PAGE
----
“People are wondering how it is even possible that, after dragging a dog, how is it possible that he can ever have another animal?” Engel asked. “It's this totally innocent animal that can't get away and you abuse it. People are outraged that there's this severe violation of trust that's going on.”
If it's a matter of violating trust, why not more outrage over people charged with child abuse or battery of a pregnant woman?
Gretchen Vapnar, executive director of the Community Crisis Center, an emergency domestic violence shelter in Elgin, said some people still wrongly blame an adult for being in an abusive relationship and question why the person doesn't just leave.
“When people first think about it, they believe an adult has some choice that an animal does not,” Vapnar said, adding that some others wrongly believe a victim did something to deserve the abuse.
Michelle Meyer, executive director of Mutual Ground, a domestic abuse shelter in Aurora, said she doesn't like to compare animal abuse to domestic violence, but said the two are linked as studies have shown people who abuse animals are usually violent toward humans as well.
“It's really hard to compare the two,” Meyer said. “People should be protesting when a victim of domestic abuse is hurt or murdered. I would love to see more protests and passion surrounding victims of domestic violence. What's important to know is a lot of times (domestic violence) victims don't have a choice either. The shelters and agencies, they're often the voice for the victim.”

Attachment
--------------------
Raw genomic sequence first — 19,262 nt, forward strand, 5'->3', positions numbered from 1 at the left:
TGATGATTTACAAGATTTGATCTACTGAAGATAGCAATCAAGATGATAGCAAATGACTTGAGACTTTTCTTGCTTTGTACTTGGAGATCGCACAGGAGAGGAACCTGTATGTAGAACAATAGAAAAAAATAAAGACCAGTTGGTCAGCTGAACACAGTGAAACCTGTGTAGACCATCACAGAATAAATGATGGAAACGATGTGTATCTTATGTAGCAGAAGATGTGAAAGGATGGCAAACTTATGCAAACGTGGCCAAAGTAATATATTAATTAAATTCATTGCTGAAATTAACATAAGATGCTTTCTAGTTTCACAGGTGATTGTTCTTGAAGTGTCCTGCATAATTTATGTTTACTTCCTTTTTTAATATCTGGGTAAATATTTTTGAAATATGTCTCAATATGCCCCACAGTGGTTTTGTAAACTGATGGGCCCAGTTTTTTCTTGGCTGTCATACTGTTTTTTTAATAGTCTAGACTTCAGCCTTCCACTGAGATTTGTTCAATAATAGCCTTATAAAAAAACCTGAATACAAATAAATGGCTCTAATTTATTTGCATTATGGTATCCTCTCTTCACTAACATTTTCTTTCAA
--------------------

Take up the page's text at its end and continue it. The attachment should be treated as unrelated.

Rinn entered a guilty plea in March to the felony animal cruelty charge. Judge Timothy Sheldon will hear arguments in aggravation from prosecutors and mitigating factors from the defense attorney before issuing a sentence.
The conviction carries a maximum one- to three-year prison term, but probation also is an option. A different judge already has ruled that Rinn can't have his dog back, and it's since been adopted to another owner.
Between now and May 31, Sheldon is likely to hear numerous opinions on what is a just sentence. Ellen Day, director and founder of Friends of the Animal Kingdom, a Bloomingdale-based group that operates an emergency food shelter for pet owners in financial need, is encouraging people to write letters to the judge.
“There should be no tolerance toward that type of behavior. We live in a civilized society,” Day said. “There is no reason in the world anybody should do something like that.”
Day, who founded the group in 2003, has not demonstrated outside the courthouse, but feels compelled to make her opinion known on behalf of Rinn's former dog and pets everywhere.
“This particular defendant has a prior history of violence to domestic animals, in this case dogs,” Day said. “They need to send this particular defendant a strong message that this type of behavior is not acceptable. (Animal abuse) is a crime, not a traffic ticket. They don't have a voice like us where they can speak. We have to be their voice.”Copyright © 2013 Paddock Publications, Inc. All rights reserved.